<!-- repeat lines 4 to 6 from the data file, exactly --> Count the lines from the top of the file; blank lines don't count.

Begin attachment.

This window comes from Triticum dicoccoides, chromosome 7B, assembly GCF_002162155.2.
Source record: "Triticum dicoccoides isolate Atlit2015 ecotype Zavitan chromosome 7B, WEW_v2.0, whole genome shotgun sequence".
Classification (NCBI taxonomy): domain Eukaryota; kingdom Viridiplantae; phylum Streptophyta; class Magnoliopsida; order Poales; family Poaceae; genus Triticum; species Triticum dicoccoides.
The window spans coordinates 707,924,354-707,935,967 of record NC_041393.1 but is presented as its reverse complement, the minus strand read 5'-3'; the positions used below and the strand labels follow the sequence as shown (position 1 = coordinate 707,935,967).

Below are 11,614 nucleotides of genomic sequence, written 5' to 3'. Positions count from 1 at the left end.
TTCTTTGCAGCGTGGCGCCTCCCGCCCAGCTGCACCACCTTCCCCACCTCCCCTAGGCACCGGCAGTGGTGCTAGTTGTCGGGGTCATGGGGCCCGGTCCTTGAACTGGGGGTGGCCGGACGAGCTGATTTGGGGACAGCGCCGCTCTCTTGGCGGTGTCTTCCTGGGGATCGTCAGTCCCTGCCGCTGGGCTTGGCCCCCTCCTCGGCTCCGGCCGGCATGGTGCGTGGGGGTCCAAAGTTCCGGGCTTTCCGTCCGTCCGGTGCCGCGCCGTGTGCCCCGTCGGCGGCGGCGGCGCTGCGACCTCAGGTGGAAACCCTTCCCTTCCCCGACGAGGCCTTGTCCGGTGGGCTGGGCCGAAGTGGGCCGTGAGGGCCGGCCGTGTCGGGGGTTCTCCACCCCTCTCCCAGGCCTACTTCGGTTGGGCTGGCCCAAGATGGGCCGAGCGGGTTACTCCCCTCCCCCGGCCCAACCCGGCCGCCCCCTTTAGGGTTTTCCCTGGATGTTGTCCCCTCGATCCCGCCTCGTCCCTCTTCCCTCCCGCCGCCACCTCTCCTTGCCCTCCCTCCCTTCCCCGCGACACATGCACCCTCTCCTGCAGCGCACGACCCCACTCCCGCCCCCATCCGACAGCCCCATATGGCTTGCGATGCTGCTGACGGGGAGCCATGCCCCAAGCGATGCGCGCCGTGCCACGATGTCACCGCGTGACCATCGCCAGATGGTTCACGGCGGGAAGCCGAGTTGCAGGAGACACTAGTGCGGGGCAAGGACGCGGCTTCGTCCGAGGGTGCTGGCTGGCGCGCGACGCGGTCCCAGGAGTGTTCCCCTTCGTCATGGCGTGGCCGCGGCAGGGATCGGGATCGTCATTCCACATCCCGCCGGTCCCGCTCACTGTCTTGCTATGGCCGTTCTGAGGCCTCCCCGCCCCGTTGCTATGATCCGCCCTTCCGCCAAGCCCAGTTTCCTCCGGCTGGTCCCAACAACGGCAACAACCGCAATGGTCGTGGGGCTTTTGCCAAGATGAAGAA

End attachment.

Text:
The window spans coordinates 707,924,354-707,935,967 of record NC_041393.1 but is presented as its reverse complement, the minus strand read 5'-3'; the positions used below and the strand labels follow the sequence as shown (position 1 = coordinate 707,935,967).

Below are 11,614 nucleotides of genomic sequence, written 5' to 3'. Positions count from 1 at the left end.
TTCTTTGCAGCGTGGCGCCTCCCGCCCAGCTGCACCACCTTCCCCACCTCCCCTAGGCACCGGCAGTGGTGCTAGTTGTCGGGGTCATGGGGCCCGGTCCTTGAACTGGGGGTGGCCGGACGAGCTGATTTGGGGACAGCGCCGCTCTCTTGGCGGTGTCTTCCTGGGGATCGTCAGTCCCTGCCGCTGGGCTTGGCCCCCTCCTCGGCTCCGGCCGGCATGGTGCGTGGGGGTCCAAAGTTCCGGGCTTTCCGTCCGTCCGGTGCCGCGCCGTGTGCCCCGTCGGCGGCGGCGGCGCTGCGACCTCAGGTGGAAACCCTTCCCTTCCCCGACGAGGCCTTGTCCGGTGGGCTGGGCCGAAGTGGGCCGTGAGGGCCGGCCGTGTCGGGGGTTCTCCACCCCTCTCCCAGGCCTACTTCGGTTGGGCTGGCCCAAGATGGGCCGAGCGGGTTACTCCCCTCCCCCGGCCCAACCCGGCCGCCCCCTTTAGGGTTTTCCCTGGATGTTGTCCCCTCGATCCCGCCTCGTCCCTCTTCCCTCCCGCCGCCACCTCTCCTTGCCCTCCCTCCCTTCCCCGCGACACATGCACCCTCTCCTGCAGCGCACGACCCCACTCCCGCCCCCATCCGACAGCCCCATATGGCTTGCGATGCTGCTGACGGGGAGCCATGCCCCAAGCGATGCGCGCCGTGCCACGATGTCACCGCGTGACCATCGCCAGATGGTTCACGGCGGGAAGCCGAGTTGCAGGAGACACTAGTGCGGGGCAAGGACGCGGCTTCGTCCGAGGGTGCTGGCTGGCGCGCGACGCGGTCCCAGGAGTGTTCCCCTTCGTCATGGCGTGGCCGCGGCAGGGATCGGGATCGTCATTCCACATCCCGCCGGTCCCGCTCACTGTCTTGCTATGGCCGTTCTGAGGCCTCCCCGCCCCGTTGCTATGATCCGCCCTTCCGCCAAGCCCAGTTTCCTCCGGCTGGTCCCAACAACGGCAACAACCGCAATGGTCGTGGGGCTTTTGCCAAGATGAAGAA